Rules used to generate the description for methods (including VB subs and functions), constructors, destructors, finalisers, properties, indexers, delegates and event handlers. The following special variables can be used in this section:
Rules used to generate the description for the return values for methods (VB functions). The following special variables can be used in this section:
<WordExpansions> and <Prefixes>
This is a special set of rules that are executed to detect and expand abbreviations, and remove prefixes. They are called for each word in turn in a generated description in order to allow abbreviations to be expanded. The 'desc' that they generate should usually be given in lowercase to create tidy results. For example:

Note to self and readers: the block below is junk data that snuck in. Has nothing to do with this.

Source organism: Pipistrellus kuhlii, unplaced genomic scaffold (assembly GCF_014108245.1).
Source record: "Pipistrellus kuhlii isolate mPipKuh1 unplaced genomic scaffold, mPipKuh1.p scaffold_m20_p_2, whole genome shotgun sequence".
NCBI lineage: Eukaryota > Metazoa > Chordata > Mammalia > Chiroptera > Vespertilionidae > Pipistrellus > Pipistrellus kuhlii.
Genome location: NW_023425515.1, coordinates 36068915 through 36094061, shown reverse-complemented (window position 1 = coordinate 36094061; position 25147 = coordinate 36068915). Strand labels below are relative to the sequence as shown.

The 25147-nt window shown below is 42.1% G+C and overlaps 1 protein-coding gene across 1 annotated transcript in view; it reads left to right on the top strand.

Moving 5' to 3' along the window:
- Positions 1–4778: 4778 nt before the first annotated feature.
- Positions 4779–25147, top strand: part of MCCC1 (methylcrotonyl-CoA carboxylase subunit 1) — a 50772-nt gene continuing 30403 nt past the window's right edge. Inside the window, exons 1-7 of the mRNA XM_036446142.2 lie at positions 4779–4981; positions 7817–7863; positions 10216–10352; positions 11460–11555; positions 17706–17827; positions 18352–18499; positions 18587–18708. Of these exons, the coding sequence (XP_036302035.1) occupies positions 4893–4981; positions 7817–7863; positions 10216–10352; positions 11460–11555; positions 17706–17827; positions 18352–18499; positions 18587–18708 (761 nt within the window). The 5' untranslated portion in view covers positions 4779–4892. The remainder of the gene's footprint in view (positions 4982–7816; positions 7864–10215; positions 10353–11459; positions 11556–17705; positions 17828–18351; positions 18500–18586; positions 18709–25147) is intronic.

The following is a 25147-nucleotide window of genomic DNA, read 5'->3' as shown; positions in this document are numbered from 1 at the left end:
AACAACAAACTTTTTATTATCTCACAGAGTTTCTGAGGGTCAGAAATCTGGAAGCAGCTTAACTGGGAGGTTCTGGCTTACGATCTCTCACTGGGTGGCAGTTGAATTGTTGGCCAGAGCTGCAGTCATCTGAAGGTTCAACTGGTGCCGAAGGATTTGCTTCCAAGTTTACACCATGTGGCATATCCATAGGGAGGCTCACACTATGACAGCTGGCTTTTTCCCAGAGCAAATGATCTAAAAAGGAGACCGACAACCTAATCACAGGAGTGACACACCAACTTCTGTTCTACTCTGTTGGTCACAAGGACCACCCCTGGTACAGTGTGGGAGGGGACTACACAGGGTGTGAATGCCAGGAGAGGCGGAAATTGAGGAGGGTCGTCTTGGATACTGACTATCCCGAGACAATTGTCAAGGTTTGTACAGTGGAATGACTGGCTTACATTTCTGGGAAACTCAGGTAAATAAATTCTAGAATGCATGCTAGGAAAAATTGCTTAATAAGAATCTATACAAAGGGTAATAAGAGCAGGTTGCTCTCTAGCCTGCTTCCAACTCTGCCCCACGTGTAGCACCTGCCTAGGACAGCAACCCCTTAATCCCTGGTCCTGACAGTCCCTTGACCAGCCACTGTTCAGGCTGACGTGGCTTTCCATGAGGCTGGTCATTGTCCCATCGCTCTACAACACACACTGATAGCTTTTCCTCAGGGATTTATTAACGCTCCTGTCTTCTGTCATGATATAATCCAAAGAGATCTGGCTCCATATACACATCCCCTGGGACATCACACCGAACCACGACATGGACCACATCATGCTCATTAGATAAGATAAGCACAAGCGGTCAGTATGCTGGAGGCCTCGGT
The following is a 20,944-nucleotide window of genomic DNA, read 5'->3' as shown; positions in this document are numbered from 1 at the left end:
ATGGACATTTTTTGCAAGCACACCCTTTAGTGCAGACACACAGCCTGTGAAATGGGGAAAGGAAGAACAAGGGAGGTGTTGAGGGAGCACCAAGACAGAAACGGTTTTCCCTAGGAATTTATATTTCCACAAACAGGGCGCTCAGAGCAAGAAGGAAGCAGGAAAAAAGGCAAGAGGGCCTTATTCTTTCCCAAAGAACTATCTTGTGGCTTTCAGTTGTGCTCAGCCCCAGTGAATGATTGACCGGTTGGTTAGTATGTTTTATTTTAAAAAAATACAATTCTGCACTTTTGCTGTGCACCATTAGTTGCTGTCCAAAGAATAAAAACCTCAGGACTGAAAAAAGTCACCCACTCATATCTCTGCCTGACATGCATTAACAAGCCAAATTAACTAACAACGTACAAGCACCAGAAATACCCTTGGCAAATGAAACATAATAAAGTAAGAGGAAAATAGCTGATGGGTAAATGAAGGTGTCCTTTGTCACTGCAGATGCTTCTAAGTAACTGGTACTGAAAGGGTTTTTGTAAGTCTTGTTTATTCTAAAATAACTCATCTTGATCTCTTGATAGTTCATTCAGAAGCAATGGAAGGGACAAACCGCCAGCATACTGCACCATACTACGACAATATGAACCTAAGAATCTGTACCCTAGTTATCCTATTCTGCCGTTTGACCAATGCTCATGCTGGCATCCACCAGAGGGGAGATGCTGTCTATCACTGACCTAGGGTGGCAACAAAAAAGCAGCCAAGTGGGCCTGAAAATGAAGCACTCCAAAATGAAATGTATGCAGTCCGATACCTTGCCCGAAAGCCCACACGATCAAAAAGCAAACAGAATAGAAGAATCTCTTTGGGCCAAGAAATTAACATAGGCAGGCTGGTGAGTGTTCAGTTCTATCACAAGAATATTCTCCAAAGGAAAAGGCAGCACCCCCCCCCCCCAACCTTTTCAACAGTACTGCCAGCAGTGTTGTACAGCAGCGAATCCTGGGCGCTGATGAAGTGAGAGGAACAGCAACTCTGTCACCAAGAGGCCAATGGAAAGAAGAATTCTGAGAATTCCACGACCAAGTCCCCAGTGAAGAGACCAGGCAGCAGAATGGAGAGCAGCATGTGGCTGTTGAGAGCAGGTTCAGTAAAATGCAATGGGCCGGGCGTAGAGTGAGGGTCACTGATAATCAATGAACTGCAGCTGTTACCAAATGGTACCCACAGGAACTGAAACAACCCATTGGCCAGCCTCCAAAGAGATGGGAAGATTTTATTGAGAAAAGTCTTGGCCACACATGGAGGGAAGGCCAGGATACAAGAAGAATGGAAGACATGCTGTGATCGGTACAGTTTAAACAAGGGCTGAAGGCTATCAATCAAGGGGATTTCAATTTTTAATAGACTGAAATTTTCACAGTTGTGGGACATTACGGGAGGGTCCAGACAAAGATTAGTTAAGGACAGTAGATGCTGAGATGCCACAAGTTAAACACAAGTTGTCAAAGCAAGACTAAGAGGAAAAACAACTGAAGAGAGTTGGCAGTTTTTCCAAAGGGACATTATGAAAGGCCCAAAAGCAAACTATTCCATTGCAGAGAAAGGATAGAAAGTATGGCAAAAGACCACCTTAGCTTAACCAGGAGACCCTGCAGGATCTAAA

<If name="ack" desc="acknowledge"/> <If name="fg,fore" desc="foreground"/>
To delete unwanted words (luch as library naming prefixes) from documentation, simply replace the word with desc="-" to delete it from the final documentation. That is, a member like 'lpszUserName' might be documented as 'the lpsz user name'. By removing the prefix 'lpsz', this can be cleaned up to 'the user name'.
The difference between the handling of the WordExpansions and Prefixes sections is that for Prefixes, only the first word of any symbol is processed; all words are processed for abbreviation expansions.